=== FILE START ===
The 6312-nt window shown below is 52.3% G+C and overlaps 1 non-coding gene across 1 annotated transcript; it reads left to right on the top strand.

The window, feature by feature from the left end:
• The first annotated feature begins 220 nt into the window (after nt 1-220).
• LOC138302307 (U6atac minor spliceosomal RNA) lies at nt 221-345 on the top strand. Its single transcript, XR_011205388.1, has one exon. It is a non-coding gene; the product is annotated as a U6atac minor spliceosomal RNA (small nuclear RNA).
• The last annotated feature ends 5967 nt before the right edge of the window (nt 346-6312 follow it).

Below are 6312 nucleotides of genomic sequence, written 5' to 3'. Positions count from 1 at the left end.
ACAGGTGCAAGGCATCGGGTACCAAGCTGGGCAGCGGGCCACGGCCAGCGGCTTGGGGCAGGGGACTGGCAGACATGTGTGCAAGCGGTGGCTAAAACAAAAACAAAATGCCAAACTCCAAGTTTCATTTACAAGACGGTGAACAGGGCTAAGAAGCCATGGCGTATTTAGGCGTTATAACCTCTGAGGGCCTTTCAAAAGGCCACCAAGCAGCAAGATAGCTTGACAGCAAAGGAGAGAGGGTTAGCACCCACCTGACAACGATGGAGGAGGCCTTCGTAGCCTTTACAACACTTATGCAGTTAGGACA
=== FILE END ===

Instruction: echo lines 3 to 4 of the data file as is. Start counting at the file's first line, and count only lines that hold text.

• The first annotated feature begins 220 nt into the window (after nt 1-220).
• LOC138302307 (U6atac minor spliceosomal RNA) lies at nt 221-345 on the top strand. Its single transcript, XR_011205388.1, has one exon. It is a non-coding gene; the product is annotated as a U6atac minor spliceosomal RNA (small nuclear RNA).